1. How many clients do you have? How many customer success reps?
2. How many calls do you get a day? Do buyers have to wait to get a rep?
3. What software do you use to record conversations now? How much manual process is there?
4. What are 1 - 3 features you’d like a CRM to give your team?
5. Is your overall goal revenue or savings?
Buyer: 130 clients, 300 Customer Success Reps and 2 Excel Collation Reps. Hiring 50 CS reps and 20 EC reps to keep up. Wait time can be 30 minutes to hours if customers wait that long. There’s no way to predict wait time for a rep.
1,400 calls a day comes in. 1,200 calls are taken, 200 go to voice mail.
One Excel spreadsheet per client. Multiple reps work on each client at the same time. Reps keep individual copies of client spreadsheets, which are collated daily. “This is killing us.”
For the team: how to stop reps from clobbering each other’s work; how to collate conversations when reps work on the same client; audio search features to get a handle on conversations between CS and customers.
Overall goal: Get every customer call answered, so save time.
“Our demo”: refer to the demo as a joint effort between sales rep and buyer. The best discovery is one where buyer and sales rep work together to help the buyer.
Question 1 – 3: buyer’s daily activity and current software functionality. This is Help, Trust in action. Recreating the buyer’s daily environment, as much as possible, sets up a demo with the sole purpose of helping the buyer learn how well the SaaS works for them. It’s familiar territory for the buyer. The questions are easy to answer, the conversation moves forward quickly, and the sales rep builds the first bit of earned business trust.
Question 4: desired functionality. You’re looking for an answer in terms of daily activity. If the buyer responds with a larger goal like, “I want to save time,” ask for more information: What activity is taking too much time now?
Question 5: the bigger goal and desired benefit. The reason behind the buying decision. Ask this last. It’s a discovery style question which you need to know why SaaS features are important and worth paying for. That is, what the SaaS features can accomplish for the buyer, that’s worth paying for.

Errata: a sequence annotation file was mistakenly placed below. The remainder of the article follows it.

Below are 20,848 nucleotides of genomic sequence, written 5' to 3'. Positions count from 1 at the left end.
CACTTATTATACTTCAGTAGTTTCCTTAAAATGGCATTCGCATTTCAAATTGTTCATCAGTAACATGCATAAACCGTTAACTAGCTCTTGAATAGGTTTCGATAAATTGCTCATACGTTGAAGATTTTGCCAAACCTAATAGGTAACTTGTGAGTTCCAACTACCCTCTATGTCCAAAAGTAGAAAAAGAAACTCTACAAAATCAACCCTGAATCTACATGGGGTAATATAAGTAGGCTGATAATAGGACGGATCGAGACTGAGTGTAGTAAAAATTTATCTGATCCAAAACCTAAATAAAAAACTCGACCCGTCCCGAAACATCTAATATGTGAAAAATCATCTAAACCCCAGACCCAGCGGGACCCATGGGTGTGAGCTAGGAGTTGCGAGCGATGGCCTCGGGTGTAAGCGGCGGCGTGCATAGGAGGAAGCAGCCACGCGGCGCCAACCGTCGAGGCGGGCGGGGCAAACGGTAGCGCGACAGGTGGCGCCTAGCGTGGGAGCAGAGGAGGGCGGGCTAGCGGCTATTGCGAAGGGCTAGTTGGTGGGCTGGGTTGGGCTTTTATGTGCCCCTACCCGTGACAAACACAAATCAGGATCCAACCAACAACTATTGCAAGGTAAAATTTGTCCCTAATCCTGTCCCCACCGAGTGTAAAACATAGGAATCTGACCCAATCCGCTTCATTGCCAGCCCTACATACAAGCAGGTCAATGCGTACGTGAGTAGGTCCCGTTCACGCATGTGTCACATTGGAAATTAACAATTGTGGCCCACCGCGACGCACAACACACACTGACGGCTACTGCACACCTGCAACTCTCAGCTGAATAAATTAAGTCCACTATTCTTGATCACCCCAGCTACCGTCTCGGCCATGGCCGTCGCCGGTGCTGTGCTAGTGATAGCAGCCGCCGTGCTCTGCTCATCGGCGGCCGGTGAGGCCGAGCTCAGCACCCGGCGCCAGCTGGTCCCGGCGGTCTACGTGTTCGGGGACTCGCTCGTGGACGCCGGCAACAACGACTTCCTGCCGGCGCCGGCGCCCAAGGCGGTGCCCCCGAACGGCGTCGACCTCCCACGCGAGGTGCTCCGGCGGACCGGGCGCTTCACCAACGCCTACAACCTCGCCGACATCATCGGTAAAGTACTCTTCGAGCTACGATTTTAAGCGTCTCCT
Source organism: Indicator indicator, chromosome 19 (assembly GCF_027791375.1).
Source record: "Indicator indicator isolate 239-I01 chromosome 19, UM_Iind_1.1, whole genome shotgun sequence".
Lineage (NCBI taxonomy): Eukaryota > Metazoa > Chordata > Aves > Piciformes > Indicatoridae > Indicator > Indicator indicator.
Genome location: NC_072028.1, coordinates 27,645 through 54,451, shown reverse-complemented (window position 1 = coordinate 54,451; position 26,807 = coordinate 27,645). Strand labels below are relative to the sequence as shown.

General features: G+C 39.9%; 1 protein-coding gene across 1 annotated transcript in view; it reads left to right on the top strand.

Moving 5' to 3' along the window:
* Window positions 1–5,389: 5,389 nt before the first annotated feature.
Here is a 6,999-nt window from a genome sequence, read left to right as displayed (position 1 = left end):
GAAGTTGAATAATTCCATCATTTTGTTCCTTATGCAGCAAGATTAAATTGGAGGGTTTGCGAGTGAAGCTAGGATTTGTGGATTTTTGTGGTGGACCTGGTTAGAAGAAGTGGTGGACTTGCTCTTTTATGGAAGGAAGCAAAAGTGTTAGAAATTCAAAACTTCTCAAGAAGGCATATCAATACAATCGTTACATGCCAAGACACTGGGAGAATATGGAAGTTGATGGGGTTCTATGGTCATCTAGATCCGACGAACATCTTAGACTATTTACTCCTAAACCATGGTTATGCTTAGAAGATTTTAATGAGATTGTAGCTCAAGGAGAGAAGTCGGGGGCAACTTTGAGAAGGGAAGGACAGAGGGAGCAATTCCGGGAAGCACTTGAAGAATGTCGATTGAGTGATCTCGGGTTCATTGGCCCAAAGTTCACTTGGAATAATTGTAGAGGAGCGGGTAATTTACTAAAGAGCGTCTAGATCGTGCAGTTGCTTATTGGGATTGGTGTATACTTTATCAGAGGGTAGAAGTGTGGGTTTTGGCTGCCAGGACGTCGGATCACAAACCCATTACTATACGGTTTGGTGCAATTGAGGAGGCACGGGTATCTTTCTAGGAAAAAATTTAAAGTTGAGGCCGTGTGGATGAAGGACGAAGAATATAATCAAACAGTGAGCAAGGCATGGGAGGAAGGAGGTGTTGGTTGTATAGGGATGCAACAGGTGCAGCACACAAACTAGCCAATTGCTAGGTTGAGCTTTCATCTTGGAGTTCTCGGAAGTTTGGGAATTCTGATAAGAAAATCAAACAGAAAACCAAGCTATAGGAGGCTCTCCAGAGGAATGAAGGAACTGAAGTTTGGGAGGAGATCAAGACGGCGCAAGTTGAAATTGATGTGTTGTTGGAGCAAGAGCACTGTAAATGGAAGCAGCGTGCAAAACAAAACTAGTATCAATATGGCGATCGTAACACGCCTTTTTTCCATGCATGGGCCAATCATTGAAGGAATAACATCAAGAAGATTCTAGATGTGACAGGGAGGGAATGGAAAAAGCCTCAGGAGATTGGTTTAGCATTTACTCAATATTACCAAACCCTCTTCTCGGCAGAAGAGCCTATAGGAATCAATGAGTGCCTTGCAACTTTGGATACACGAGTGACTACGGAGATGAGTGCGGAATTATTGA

How many questions should you ask? The number of questions isn’t what gets results. Rather, it’s how well your questions start a conversation that gets your buyer excited about their team using your SaaS. If you can get this started in less than 5 questions, that’s great. The demo is a conversation, so you can ask more questions there.
Forget talk-listen ratios. We are not robots. Your goal is to get the buyer working with you to discover if the SaaS works. Respond to each buyer in view of the discovery goal, not the same statistics your competition use. How will you stand out if you sound like every other sales rep your buyers talk and listen to?
What about the buyer’s first answer: I saw an ad for your audio options? Include this in your demo. Also, make sure you get enough info about basic features the buyer needs to give buyers a rounded education about your SaaS. For a buyer who’s only used Excel spreadsheets to manage clients, basic CRM functionality will be very exciting.
Stick to functionality for the pre-demo work. Benefits come later, during the demo. At this point, you don’t know enough about the buyer’s problems to discuss anything but general benefits. And, general benefits advance the sales cycle by accident. Keep this part of the conversation on functionality, the demo and follow up conversation are the place to explore benefits.
Don’t get carried away with benefits waves, like this:
Sales rep: CRM123 improves customer relationships, saves you money, makes your employees happier, and gets you more referrals, and… and… and…. Does any of that sound good?
Buyer: yeah, it does.Sales rep: proceeds with the demo.
FAQ: What if a buyer won’t talk about their business goals & problems? That is, answer Q4 or Q5?
Buyer: The top thing I’m looking for in a CRM is audio capabilities. Here’s what I need: call recording, individual audio tracks for up to 10 people per call, and 1M minutes of transcription monthly. What plan options do you have that cover this?
Buyers share to the extent that they need help.
Don’t use information about a buyer’s project as a bartering chip to see your demo. If you have enough to create a demo, run with that.
Something as small as giving a demo as expected can earn enough business trust for the buyer to talk to you more. First, start that demo.
After that, a lot depends on the SaaS functionality itself. Some buyers are so overjoyed to find what they’re looking for, that they’ll open up about their project goals and challenges.
3. Create demo paths